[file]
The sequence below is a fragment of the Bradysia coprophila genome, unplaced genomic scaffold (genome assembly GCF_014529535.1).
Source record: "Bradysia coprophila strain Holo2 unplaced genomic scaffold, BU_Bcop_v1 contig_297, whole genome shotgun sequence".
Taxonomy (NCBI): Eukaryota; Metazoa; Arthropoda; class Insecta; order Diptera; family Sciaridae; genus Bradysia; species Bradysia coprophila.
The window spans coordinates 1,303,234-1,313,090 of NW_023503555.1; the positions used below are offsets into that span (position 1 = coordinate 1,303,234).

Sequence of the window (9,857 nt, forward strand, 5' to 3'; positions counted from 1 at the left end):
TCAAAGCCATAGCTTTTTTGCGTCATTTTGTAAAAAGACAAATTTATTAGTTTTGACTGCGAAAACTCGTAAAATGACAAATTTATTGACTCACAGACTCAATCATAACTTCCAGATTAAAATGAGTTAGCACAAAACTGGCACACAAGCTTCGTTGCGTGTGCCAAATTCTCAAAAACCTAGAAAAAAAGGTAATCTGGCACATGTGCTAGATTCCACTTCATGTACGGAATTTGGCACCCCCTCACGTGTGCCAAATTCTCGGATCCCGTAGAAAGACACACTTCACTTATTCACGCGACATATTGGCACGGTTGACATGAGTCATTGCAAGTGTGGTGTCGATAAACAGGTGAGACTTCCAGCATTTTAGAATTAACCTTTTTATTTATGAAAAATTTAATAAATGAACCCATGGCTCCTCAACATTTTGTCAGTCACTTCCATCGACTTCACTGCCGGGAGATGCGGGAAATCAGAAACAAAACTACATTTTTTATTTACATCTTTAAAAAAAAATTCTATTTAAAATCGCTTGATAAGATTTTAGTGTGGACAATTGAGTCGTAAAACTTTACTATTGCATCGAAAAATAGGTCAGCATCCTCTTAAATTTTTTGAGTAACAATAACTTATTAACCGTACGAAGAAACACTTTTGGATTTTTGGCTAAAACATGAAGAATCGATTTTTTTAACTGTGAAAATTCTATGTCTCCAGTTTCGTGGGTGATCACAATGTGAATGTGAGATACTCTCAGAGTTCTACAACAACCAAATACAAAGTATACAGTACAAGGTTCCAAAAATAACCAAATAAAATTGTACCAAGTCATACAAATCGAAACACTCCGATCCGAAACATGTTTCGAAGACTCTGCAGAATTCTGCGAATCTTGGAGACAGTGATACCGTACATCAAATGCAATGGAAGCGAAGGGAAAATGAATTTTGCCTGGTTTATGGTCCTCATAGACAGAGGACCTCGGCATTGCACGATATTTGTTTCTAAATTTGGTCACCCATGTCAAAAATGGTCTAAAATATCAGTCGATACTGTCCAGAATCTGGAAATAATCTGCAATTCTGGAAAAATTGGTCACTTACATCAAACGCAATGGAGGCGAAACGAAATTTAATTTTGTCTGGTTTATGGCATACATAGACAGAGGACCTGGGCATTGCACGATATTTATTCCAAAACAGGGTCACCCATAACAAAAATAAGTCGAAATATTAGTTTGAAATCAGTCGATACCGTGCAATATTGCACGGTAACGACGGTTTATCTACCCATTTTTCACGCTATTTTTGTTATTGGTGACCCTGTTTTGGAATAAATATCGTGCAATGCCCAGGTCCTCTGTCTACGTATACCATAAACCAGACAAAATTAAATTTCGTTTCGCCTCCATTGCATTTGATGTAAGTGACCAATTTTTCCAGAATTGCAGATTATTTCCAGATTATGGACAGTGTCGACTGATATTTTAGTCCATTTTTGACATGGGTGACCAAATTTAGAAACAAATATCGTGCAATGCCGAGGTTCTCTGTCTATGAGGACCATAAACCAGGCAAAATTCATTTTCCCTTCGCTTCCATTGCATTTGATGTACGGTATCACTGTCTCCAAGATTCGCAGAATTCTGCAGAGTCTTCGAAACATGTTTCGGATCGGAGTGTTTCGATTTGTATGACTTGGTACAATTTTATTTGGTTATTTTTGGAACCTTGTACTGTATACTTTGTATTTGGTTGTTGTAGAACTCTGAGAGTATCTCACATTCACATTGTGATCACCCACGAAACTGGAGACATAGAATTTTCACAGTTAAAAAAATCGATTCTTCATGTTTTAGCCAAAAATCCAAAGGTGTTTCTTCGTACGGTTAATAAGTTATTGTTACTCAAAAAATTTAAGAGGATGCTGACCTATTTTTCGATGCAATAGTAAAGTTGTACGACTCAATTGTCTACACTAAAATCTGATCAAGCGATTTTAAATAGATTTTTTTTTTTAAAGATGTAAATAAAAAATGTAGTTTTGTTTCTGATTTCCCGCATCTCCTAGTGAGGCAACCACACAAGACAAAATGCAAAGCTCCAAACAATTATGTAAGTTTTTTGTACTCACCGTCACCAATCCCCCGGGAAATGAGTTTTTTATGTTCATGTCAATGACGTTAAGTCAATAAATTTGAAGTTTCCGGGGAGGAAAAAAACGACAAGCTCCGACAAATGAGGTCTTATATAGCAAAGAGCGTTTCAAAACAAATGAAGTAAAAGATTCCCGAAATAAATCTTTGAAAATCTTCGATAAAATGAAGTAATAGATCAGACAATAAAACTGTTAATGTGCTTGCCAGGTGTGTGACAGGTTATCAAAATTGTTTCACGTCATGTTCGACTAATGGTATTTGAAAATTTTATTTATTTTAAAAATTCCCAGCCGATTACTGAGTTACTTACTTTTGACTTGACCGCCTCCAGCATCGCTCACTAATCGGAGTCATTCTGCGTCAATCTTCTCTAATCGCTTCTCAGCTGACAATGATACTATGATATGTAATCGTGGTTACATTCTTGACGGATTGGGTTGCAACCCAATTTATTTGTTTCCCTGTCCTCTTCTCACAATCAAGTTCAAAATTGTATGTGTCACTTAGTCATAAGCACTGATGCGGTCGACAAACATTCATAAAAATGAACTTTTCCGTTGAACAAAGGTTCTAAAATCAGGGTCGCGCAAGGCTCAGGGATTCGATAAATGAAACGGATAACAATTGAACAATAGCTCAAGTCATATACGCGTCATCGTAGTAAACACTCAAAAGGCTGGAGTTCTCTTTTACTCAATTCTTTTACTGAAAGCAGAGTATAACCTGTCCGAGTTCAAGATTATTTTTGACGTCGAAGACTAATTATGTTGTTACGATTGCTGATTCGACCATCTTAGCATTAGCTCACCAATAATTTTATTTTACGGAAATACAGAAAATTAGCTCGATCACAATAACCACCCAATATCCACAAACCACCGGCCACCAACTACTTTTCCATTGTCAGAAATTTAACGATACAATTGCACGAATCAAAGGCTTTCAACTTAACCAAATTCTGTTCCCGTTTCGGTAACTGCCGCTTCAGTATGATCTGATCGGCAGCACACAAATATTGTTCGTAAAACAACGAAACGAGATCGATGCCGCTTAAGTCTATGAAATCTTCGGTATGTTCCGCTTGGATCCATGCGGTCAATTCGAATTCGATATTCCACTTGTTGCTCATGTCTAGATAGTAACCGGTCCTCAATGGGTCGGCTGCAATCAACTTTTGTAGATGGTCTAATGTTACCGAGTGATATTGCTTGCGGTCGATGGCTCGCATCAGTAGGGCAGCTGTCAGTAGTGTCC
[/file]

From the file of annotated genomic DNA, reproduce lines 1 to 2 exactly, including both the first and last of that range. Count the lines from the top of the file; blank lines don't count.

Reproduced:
The sequence below is a fragment of the Bradysia coprophila genome, unplaced genomic scaffold (genome assembly GCF_014529535.1).
Source record: "Bradysia coprophila strain Holo2 unplaced genomic scaffold, BU_Bcop_v1 contig_297, whole genome shotgun sequence".